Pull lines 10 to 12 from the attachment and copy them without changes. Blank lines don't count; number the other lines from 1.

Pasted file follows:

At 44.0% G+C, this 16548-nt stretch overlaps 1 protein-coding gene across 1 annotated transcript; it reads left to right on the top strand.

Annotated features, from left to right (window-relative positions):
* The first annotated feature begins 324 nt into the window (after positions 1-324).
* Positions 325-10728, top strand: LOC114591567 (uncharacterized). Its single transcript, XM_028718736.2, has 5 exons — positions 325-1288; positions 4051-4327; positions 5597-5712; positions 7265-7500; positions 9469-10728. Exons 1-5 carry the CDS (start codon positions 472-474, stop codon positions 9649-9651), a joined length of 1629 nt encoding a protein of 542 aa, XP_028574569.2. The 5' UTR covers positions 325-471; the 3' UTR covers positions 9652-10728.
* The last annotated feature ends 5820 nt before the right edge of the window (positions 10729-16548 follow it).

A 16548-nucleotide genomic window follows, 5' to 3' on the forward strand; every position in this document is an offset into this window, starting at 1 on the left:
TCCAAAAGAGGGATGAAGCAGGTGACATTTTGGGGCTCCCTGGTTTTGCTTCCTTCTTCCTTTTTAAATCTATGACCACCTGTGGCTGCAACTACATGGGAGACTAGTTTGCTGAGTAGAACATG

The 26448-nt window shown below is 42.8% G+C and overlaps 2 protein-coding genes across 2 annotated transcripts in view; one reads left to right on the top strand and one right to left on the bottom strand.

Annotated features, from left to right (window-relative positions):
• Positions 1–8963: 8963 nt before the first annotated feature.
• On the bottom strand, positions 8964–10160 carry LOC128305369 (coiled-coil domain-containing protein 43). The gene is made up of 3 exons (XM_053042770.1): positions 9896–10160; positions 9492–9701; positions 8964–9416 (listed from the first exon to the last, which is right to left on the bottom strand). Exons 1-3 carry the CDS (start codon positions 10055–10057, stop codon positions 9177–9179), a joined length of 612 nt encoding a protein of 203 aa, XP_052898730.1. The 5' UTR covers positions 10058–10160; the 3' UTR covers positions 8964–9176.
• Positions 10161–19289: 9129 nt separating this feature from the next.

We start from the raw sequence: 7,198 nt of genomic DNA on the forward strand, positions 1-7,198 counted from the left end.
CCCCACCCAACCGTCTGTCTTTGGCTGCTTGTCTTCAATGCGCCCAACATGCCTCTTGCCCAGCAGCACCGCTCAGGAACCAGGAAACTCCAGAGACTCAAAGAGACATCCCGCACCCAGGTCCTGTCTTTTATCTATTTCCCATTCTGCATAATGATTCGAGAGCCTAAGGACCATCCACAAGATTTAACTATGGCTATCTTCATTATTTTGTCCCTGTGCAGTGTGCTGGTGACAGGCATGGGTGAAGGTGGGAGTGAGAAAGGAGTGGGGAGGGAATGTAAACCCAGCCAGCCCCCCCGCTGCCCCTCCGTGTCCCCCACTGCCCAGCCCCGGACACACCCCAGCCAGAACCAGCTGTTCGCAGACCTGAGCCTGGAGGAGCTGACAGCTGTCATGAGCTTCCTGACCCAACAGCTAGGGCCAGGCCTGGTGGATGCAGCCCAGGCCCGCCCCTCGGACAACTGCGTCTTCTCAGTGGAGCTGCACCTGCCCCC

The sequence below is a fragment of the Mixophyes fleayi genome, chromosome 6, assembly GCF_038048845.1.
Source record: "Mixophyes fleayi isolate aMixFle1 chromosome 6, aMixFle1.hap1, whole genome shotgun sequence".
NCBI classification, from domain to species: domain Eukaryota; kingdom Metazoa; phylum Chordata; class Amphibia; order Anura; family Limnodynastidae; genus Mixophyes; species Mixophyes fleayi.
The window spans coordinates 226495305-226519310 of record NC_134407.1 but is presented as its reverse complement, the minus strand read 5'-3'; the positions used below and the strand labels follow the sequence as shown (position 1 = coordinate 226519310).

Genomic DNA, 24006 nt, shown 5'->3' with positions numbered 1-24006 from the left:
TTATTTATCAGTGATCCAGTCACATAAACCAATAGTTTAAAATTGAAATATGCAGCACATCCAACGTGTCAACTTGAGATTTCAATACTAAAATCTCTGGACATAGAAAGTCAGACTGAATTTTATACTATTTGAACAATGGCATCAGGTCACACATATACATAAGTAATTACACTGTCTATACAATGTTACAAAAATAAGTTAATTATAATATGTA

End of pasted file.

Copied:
• Positions 1–8963: 8963 nt before the first annotated feature.
• On the bottom strand, positions 8964–10160 carry LOC128305369 (coiled-coil domain-containing protein 43). The gene is made up of 3 exons (XM_053042770.1): positions 9896–10160; positions 9492–9701; positions 8964–9416 (listed from the first exon to the last, which is right to left on the bottom strand). Exons 1-3 carry the CDS (start codon positions 10055–10057, stop codon positions 9177–9179), a joined length of 612 nt encoding a protein of 203 aa, XP_052898730.1. The 5' UTR covers positions 10058–10160; the 3' UTR covers positions 8964–9176.
• Positions 10161–19289: 9129 nt separating this feature from the next.